Our Terms of Use and Privacy Policy have changed. We think you'll like them better this way.

The Idea of Canon (Part 2) (The Covenant & the Cross #17)

  • Broadcast in Religion
  • 0 comments
Daniel Whyte III

Daniel Whyte III

×  

Follow This Show

If you liked this show, you should follow Daniel Whyte III.

Call in to speak with the host

(949) 203-4818

h:172120
s:6775191
archived

Today's passage of Scripture is Ezra 7:10 which reads: "For Ezra had prepared his heart to seek the law of the Lord, and to do it, and to teach in Israel statutes and judgments."

Today's quote about the Bible is from Johann Goethe. He said: "Let mental culture go on advancing, let the natural sciences progress in ever greater extent and depth, and the human mind widen itself as much as it desires, beyond the elevation and moral culture of Christianity, as it shines forth in the gospels, it will not go."

Our topic for today is titled: "The Idea of Canon (Part 2)" from the book, "The Promise and the Blessing" by Dr. Michael A. Harbin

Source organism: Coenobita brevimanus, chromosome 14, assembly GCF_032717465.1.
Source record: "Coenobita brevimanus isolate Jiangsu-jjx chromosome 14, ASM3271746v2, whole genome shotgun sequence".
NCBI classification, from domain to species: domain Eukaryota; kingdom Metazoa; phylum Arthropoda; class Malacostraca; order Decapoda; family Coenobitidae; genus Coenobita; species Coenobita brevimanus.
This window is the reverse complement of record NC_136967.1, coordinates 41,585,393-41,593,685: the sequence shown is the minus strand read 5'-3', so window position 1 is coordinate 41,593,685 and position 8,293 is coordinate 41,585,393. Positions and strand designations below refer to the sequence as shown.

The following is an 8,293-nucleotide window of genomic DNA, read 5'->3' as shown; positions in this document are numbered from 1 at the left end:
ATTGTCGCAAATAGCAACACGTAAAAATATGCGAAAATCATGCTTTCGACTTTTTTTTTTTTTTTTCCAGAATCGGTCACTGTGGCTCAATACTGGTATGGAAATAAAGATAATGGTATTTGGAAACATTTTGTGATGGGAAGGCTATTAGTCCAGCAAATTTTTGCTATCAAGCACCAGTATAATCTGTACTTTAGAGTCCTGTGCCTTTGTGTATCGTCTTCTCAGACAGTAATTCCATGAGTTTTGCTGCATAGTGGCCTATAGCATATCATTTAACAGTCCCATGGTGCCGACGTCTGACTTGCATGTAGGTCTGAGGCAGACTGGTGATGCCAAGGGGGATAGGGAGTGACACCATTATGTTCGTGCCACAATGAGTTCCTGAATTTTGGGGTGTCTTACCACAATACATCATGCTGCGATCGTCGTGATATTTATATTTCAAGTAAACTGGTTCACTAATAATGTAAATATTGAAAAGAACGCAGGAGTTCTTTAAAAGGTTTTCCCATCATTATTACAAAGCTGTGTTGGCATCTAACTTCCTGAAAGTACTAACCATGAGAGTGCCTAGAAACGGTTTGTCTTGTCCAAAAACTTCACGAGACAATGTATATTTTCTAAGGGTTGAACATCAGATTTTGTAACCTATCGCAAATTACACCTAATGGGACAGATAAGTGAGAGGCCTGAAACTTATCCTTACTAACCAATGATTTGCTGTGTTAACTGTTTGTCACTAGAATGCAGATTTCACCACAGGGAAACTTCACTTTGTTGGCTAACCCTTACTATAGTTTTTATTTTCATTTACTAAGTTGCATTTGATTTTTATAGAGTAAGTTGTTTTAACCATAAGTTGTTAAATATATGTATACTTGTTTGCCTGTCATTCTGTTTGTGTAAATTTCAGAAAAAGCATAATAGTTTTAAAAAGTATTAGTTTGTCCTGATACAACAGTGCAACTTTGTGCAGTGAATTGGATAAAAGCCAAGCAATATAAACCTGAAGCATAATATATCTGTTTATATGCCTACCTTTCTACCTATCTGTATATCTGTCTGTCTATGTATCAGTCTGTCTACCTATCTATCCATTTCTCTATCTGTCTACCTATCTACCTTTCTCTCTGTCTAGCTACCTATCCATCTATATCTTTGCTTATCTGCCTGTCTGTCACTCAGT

When the Jews were scattered throughout the world in the Diaspora (after the Babylonian exile), they began translating the Old Testament into their everyday languages. The most important translation of the Old Testament is the Greek, often called the Septuagint. The Septuagint is a product of the Exile. Although Ezra and Nehemiah consolidated the nation after the return, a number of Jews remained scattered throughout the Middle East. After Alexander the Great, Greek displaced Aramaic as the lingua franca. Aramaic was close enough to Hebrew that  literate Aramaic speaker, with some effort and help, could read Hebrew. That was not the case with Greek. Within a few generations, many Greek-speaking Jews were no longer able to understand their Bible. To compensate, the Jews in Alexandria commissioned a translation of Hebrew-Aramaic text into Greek. This translation became the text of choice of many Jews outside of Palestine and served as a background to most of the New Testament citations of the Old Testament.

...

Comments

 comments